Believe it or not, the poor economy has presented management companies with growth opportunities. Builders have cut back and—in many cases—halted new community build-outs. And while just a few years ago homeowners were quickly selling and trading up to larger properties, today they are staying in their homes until the market gets stronger.
While this scenario appears adverse to growth, it actually has homeowners looking at their current homes and communities with a sharper eye. As they stay put, more than ever homeowners want a community that looks beautiful at a reasonable cost, and they demand excellent service. Management companies should see this as an opportunity to step in and partner with association boards in supporting homeowners and their communities.
Builders go to great lengths to develop and construct a community and create a brand or lifestyle that commands higher prices and competitive home buyers. “Community association board members should have the same vision and goal-planning skills to maximize the brand equity in their community,” said Kenneth Gal, chief executive officer of Shiny Objects Marketing. When a community manager and board are focused in this way, in the long run they can overcome adverse market conditions.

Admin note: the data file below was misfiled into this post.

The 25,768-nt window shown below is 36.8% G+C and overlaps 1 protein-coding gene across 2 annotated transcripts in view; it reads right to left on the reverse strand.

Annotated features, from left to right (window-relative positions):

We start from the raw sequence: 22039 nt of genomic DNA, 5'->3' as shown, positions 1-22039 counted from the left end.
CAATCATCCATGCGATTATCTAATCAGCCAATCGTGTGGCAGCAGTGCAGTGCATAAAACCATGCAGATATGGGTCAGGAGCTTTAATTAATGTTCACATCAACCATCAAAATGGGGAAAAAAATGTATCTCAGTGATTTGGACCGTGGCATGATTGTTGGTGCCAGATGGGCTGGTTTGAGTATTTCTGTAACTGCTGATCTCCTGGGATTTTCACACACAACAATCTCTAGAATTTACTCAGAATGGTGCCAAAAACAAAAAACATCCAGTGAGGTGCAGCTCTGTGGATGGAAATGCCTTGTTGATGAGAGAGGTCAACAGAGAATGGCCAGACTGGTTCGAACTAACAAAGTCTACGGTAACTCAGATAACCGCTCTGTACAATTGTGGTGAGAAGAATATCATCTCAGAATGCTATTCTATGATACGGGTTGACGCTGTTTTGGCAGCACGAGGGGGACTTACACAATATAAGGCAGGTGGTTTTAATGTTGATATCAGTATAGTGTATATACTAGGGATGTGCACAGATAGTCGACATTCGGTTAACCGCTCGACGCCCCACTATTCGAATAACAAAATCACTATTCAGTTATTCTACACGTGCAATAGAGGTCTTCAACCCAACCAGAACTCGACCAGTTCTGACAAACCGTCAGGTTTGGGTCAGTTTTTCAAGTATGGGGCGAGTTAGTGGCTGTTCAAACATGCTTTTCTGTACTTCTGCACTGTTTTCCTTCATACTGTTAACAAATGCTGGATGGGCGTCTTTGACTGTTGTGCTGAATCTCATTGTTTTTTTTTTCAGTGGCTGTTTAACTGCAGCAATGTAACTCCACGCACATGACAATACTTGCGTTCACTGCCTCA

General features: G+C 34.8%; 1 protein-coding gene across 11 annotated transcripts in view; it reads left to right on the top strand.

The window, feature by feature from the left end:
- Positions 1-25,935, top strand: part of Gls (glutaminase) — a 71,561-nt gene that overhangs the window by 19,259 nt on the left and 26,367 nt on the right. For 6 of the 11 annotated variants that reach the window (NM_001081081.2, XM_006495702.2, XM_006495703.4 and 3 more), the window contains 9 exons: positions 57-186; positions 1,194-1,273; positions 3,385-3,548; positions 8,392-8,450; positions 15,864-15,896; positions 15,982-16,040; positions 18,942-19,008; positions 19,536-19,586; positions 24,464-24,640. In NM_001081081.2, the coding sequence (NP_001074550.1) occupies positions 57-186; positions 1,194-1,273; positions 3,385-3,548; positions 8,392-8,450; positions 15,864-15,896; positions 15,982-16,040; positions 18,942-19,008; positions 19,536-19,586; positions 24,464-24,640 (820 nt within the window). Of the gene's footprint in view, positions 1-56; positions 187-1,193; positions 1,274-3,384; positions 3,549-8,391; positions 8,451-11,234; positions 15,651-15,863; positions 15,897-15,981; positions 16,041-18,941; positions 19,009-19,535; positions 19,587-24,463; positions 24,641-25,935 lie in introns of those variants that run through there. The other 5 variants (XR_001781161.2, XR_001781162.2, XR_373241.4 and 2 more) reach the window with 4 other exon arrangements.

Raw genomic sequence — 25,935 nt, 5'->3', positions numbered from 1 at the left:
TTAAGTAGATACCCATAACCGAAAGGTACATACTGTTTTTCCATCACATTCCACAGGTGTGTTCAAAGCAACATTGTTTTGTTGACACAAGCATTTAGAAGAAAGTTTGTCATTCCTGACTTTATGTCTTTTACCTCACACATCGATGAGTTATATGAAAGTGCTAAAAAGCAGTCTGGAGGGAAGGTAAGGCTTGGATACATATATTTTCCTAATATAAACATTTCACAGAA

An active adult community in North San Diego recently completed a new street lighting system. The community manager knew that safe, well-lit streets as well as cost savings were priorities for residents. By aligning the community’s values with a revolutionary green street-lighting system, this manager spearheaded a major construction project that has resulted in a $20,000 savings in utilities and 66 percent reduction in energy consumption.
“This demonstrates how a management company can not only add to the value of the community, but also how it can bring neighbors together to solve problems and orchestrate improvements,” says Tim Taylor, senior vice president of Large-Scale Management at PCM.
And while it may seem that recreation is expendable, managers at some companies feel otherwise. They may regularly underwrite community gatherings and fundraisers as well as reach out to vendor partners to sponsor or donate to these events.
“When residents realize that their landscaping company or pool cleaning service has helped sponsor a family-oriented event or fundraiser, it creates more value and a stronger bond between the community, the manager and the community’s service providers,” says Joely Mazzotti, general manager of Woodbury.
HOA Property Values: Being Proactive
Actions speak louder than words when a management company can bring neighbors together to weather downturns in the real estate market, complete a major capital improvement project or stage a family-themed event. Not only is the community manager doing his or her job well, but—most important—he or she is demonstrating a commitment to a long-term partnership in creating a valuable community.
Published by: Donny Disbro, MBA, CCAM, CEO